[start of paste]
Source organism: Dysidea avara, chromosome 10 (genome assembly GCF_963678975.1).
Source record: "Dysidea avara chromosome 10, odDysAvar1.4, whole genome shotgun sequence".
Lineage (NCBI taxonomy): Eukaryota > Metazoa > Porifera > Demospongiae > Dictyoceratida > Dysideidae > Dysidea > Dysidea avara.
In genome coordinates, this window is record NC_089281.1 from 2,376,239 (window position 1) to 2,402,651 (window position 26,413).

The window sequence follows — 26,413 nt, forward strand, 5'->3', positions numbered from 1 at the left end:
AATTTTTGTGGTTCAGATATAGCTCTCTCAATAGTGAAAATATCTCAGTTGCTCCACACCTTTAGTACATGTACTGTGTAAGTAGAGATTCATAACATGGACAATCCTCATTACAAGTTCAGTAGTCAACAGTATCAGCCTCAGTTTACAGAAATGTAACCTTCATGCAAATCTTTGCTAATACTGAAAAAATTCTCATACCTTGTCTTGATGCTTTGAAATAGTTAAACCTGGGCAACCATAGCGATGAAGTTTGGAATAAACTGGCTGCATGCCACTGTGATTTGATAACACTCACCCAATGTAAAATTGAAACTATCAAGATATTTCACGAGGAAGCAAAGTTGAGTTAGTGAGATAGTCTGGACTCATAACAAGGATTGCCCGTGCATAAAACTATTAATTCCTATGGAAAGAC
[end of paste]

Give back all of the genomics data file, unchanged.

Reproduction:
Source organism: Dysidea avara, chromosome 10 (genome assembly GCF_963678975.1).
Source record: "Dysidea avara chromosome 10, odDysAvar1.4, whole genome shotgun sequence".
Lineage (NCBI taxonomy): Eukaryota > Metazoa > Porifera > Demospongiae > Dictyoceratida > Dysideidae > Dysidea > Dysidea avara.
In genome coordinates, this window is record NC_089281.1 from 2,376,239 (window position 1) to 2,402,651 (window position 26,413).

The window sequence follows — 26,413 nt, forward strand, 5'->3', positions numbered from 1 at the left end:
AATTTTTGTGGTTCAGATATAGCTCTCTCAATAGTGAAAATATCTCAGTTGCTCCACACCTTTAGTACATGTACTGTGTAAGTAGAGATTCATAACATGGACAATCCTCATTACAAGTTCAGTAGTCAACAGTATCAGCCTCAGTTTACAGAAATGTAACCTTCATGCAAATCTTTGCTAATACTGAAAAAATTCTCATACCTTGTCTTGATGCTTTGAAATAGTTAAACCTGGGCAACCATAGCGATGAAGTTTGGAATAAACTGGCTGCATGCCACTGTGATTTGATAACACTCACCCAATGTAAAATTGAAACTATCAAGATATTTCACGAGGAAGCAAAGTTGAGTTAGTGAGATAGTCTGGACTCATAACAAGGATTGCCCGTGCATAAAACTATTAATTCCTATGGAAAGAC